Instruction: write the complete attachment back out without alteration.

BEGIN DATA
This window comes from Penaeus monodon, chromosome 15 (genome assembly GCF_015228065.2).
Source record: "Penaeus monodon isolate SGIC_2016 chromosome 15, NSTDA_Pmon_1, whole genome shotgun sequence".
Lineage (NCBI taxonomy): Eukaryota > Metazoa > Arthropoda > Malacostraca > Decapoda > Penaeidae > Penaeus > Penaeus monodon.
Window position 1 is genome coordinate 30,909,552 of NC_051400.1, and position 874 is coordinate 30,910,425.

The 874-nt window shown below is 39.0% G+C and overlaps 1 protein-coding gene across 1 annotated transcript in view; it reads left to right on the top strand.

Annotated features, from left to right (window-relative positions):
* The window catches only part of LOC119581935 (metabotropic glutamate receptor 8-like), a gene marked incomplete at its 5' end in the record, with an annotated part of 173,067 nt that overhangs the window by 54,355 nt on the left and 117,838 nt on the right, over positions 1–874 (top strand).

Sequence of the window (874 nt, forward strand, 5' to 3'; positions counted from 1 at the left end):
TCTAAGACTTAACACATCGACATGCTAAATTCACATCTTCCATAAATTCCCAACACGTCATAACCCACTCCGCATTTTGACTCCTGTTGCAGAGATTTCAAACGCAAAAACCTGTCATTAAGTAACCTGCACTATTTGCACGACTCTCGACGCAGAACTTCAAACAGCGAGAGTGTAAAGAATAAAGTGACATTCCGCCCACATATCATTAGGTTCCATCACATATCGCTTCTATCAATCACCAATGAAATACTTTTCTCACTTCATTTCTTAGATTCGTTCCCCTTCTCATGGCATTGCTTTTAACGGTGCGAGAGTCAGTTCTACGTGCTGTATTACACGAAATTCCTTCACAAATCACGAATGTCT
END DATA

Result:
This window comes from Penaeus monodon, chromosome 15 (genome assembly GCF_015228065.2).
Source record: "Penaeus monodon isolate SGIC_2016 chromosome 15, NSTDA_Pmon_1, whole genome shotgun sequence".
Lineage (NCBI taxonomy): Eukaryota > Metazoa > Arthropoda > Malacostraca > Decapoda > Penaeidae > Penaeus > Penaeus monodon.
Window position 1 is genome coordinate 30,909,552 of NC_051400.1, and position 874 is coordinate 30,910,425.

The 874-nt window shown below is 39.0% G+C and overlaps 1 protein-coding gene across 1 annotated transcript in view; it reads left to right on the top strand.

Annotated features, from left to right (window-relative positions):
* The window catches only part of LOC119581935 (metabotropic glutamate receptor 8-like), a gene marked incomplete at its 5' end in the record, with an annotated part of 173,067 nt that overhangs the window by 54,355 nt on the left and 117,838 nt on the right, over positions 1–874 (top strand).

Sequence of the window (874 nt, forward strand, 5' to 3'; positions counted from 1 at the left end):
TCTAAGACTTAACACATCGACATGCTAAATTCACATCTTCCATAAATTCCCAACACGTCATAACCCACTCCGCATTTTGACTCCTGTTGCAGAGATTTCAAACGCAAAAACCTGTCATTAAGTAACCTGCACTATTTGCACGACTCTCGACGCAGAACTTCAAACAGCGAGAGTGTAAAGAATAAAGTGACATTCCGCCCACATATCATTAGGTTCCATCACATATCGCTTCTATCAATCACCAATGAAATACTTTTCTCACTTCATTTCTTAGATTCGTTCCCCTTCTCATGGCATTGCTTTTAACGGTGCGAGAGTCAGTTCTACGTGCTGTATTACACGAAATTCCTTCACAAATCACGAATGTCT